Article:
The Snow Fence Solution To Predictable Roadblocks |

The Snow Fence Solution To Predictable Roadblocks

Published on 28 August 2017 by Charlie King | Filed in Leadership

Recently I was on a drive between Idaho Falls Idaho and Seattle. The roads are gorgeous transitioning from mountain passes to wide open plains. During my 14 hour drive, I got to see a lot of terrains. It reminded me why I love the West so much. I find myself consistently intrigued, curious and excited. I try to limit the amount of distraction while I drive, turning off music and podcasts, and limiting phone calls to the necessary. While this is a good idea from a safety perspective, I do it so I can be more aware of the invariably cool things I’ll see.

One of the things I love about driving in the rocky mountain west is snow fences. If you aren’t familiar with snow fences, allow me to describe them. They are lengths of fencing that run parallel to major highways. They can vary in length, from 100ft to more than a mile.  They’re designed to stop snow from drifting across the highway. They’re installed in the predictable areas where snow would otherwise accumulate on the highways of the West.

I can imagine the conversations that led to the invention of the snow fence:

“Well, you know, that bend at Dead Man’s Gulch has clogged with snow again… I gotta send a backhoe up there so we can open the road up again!”

“Man, I wish we could do something about that part of the road. I mean, it happens ALL THE TIME during the winter!”

“Yeah, the snow just blows over that one bluff in such a way that it collects right in the road!”

“Well, we can’t take the bluff out, so what could we do?”

“I dunno… have you ever seen snow build up in someone’s yard behind a fence? What if we did that?”

“Did what?”

“Built a fence on the side of the road to collect the snow so it wouldn’t pile up on the road?”

And thus, the snow fence was born. Often angled at 45º facing the direction of the wind, they stand like silent sentries against the coming winter storms. They are robust, often made of metal, 6-14’ tall and supported with angle braces to account for the weight of the snow they gather. The angle braces allow them to hold a lot of weight, reflecting the fact that snow is heavy when it accumulates over time. They are designed to collect and deflect snow so it doesn’t accumulate on the roads. A simple and effective fix for a persistent, predictable problem. They don’t need much upkeep, dramatically lower the cost and effort to keep roads clear of snow during the winter and can be used indefinitely.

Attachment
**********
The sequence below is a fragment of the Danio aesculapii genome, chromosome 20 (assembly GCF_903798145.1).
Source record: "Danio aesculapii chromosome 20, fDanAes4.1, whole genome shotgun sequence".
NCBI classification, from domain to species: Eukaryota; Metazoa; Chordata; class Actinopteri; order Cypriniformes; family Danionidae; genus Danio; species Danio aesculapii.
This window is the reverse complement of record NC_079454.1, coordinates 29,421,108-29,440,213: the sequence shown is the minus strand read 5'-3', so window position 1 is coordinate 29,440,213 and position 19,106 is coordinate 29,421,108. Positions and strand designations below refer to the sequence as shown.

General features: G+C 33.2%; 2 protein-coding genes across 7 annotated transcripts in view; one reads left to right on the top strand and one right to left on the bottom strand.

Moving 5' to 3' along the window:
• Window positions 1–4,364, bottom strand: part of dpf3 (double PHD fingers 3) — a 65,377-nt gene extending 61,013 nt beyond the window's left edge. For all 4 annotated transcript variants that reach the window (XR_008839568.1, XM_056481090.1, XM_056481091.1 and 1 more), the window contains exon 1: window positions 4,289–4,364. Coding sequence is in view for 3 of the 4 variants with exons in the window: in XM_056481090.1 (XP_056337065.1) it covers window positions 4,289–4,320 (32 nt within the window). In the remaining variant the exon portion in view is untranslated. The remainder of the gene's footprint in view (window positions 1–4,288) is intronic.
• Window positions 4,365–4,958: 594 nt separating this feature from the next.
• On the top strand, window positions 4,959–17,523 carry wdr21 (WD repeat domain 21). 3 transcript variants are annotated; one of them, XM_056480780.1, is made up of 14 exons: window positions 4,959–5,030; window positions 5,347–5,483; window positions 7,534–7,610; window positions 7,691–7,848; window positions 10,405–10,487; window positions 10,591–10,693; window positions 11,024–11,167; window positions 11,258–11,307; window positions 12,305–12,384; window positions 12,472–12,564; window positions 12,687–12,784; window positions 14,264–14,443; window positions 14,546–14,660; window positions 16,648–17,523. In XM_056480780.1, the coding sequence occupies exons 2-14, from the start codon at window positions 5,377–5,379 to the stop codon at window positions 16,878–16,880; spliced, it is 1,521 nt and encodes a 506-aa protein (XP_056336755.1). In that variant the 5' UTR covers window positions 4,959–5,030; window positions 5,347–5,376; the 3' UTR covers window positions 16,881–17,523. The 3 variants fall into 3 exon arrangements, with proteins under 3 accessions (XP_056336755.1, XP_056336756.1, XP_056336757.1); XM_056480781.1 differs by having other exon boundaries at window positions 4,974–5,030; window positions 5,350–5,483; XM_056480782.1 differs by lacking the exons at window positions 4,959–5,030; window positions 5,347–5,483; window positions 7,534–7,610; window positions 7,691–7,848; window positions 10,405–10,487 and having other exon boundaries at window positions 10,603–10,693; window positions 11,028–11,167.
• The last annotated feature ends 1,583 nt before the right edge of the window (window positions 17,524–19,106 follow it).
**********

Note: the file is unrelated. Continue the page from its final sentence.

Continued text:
Robust, simple solutions for persistent and predictable problems. Wow, wouldn’t having more of those in our lives be GREAT!

What had me thinking about this is the challenges I’ve always had around eating. See I’m a horrible late night binge eater. If I am not mindful, I will totally eat an entire pint of Ben & Jerry’s without thinking about it. This isn’t a mystery to me. When I am tired, my level of resilience drops dramatically. I can have the best resolve all day long, eating just what I packed for lunch and snacks, when I need to. But, after I get home, things start to awry. We’ll all have a family dinner and unplug from our day. We get a chance to connect, chat about our day and really connect.

From there it’s dishes, and making lunches for the next day. At this point, I’m starting to wear down the last of my energy. As a 5 a.m. riser, by the time 9:00 pm rolls around, my energy is on its way to waning. The problem is that I am IN THE KITCHEN, finishing up the dishes and making lunches for the following day. I have a pantry full of goodies at my disposal, and often no supportive family members around me to remind me that an ENTIRE PINT OF ICE CREAM is probably not the best idea.

So how can the example of snow fences help me? I need my own personal snow fence. Something that will protect my intention from the predictable path of behavior. I do that several ways. I work very hard to make my lunch AS SOON AS I get home. Then there’s less likely “late night binging” because I’m done in the kitchen sooner.

However, I still have the dishes to do. Dishes are a part of my daily rhythm and I love doing them. I find washing, and loading the dishwasher therapeutic. So I make an effort to have someone in the kitchen with me to chat. Just having someone in the room with me makes me less likely to stuff my head in the ‘fridge and thrash about like a T-Rex with an eating disorder.

But like the snow fence, I need angle braces, because my night eating habits need robust structures to make sure I’m not tearing the door off the pantry like a gorilla with anger issues and a penchant for granola bars.

There are a ton of things I can do in the evenings. I love to read, plan the following day, play games with the kids, watch a favorite TV show, or frankly just go to bed. I’ve set an alarm on my phone that reminds me not to eat after 8:00 pm and I work hard to be in bed by 10:00 pm.

So how can you leverage the “snow fence” concept to your advantage? Where are places where you’re MORE predictable to fall off track where building some snow fences would serve you? And what would you do?